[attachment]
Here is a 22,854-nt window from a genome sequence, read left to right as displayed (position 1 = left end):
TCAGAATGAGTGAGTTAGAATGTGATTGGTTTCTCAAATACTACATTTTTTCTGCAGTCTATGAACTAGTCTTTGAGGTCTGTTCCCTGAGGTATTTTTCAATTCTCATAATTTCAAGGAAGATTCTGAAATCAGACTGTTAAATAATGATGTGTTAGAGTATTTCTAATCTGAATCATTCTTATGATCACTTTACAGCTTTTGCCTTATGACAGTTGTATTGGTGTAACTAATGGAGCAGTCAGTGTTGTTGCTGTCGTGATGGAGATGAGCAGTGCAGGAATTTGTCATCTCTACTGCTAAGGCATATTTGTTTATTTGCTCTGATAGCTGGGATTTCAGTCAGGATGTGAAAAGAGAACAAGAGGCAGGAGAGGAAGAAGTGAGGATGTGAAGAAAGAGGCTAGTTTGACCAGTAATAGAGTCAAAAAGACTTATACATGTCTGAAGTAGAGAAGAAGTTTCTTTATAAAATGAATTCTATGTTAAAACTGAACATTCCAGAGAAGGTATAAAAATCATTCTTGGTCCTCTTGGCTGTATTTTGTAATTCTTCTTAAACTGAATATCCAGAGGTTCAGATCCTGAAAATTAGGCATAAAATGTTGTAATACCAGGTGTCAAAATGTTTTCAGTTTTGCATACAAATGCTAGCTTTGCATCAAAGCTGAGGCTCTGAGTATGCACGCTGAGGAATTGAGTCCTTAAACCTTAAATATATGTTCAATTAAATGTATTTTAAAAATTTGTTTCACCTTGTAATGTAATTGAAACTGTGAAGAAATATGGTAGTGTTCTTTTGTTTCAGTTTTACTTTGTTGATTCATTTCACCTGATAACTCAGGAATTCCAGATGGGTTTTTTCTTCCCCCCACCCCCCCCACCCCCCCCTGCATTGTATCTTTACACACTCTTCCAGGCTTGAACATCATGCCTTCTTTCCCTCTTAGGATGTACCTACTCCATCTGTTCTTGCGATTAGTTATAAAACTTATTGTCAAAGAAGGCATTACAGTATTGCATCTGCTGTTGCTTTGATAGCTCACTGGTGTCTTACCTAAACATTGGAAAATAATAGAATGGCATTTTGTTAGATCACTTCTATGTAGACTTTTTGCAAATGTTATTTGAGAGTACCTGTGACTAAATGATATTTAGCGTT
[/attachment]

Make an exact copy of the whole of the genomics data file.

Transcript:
Here is a 22,854-nt window from a genome sequence, read left to right as displayed (position 1 = left end):
TCAGAATGAGTGAGTTAGAATGTGATTGGTTTCTCAAATACTACATTTTTTCTGCAGTCTATGAACTAGTCTTTGAGGTCTGTTCCCTGAGGTATTTTTCAATTCTCATAATTTCAAGGAAGATTCTGAAATCAGACTGTTAAATAATGATGTGTTAGAGTATTTCTAATCTGAATCATTCTTATGATCACTTTACAGCTTTTGCCTTATGACAGTTGTATTGGTGTAACTAATGGAGCAGTCAGTGTTGTTGCTGTCGTGATGGAGATGAGCAGTGCAGGAATTTGTCATCTCTACTGCTAAGGCATATTTGTTTATTTGCTCTGATAGCTGGGATTTCAGTCAGGATGTGAAAAGAGAACAAGAGGCAGGAGAGGAAGAAGTGAGGATGTGAAGAAAGAGGCTAGTTTGACCAGTAATAGAGTCAAAAAGACTTATACATGTCTGAAGTAGAGAAGAAGTTTCTTTATAAAATGAATTCTATGTTAAAACTGAACATTCCAGAGAAGGTATAAAAATCATTCTTGGTCCTCTTGGCTGTATTTTGTAATTCTTCTTAAACTGAATATCCAGAGGTTCAGATCCTGAAAATTAGGCATAAAATGTTGTAATACCAGGTGTCAAAATGTTTTCAGTTTTGCATACAAATGCTAGCTTTGCATCAAAGCTGAGGCTCTGAGTATGCACGCTGAGGAATTGAGTCCTTAAACCTTAAATATATGTTCAATTAAATGTATTTTAAAAATTTGTTTCACCTTGTAATGTAATTGAAACTGTGAAGAAATATGGTAGTGTTCTTTTGTTTCAGTTTTACTTTGTTGATTCATTTCACCTGATAACTCAGGAATTCCAGATGGGTTTTTTCTTCCCCCCACCCCCCCCACCCCCCCCTGCATTGTATCTTTACACACTCTTCCAGGCTTGAACATCATGCCTTCTTTCCCTCTTAGGATGTACCTACTCCATCTGTTCTTGCGATTAGTTATAAAACTTATTGTCAAAGAAGGCATTACAGTATTGCATCTGCTGTTGCTTTGATAGCTCACTGGTGTCTTACCTAAACATTGGAAAATAATAGAATGGCATTTTGTTAGATCACTTCTATGTAGACTTTTTGCAAATGTTATTTGAGAGTACCTGTGACTAAATGATATTTAGCGTT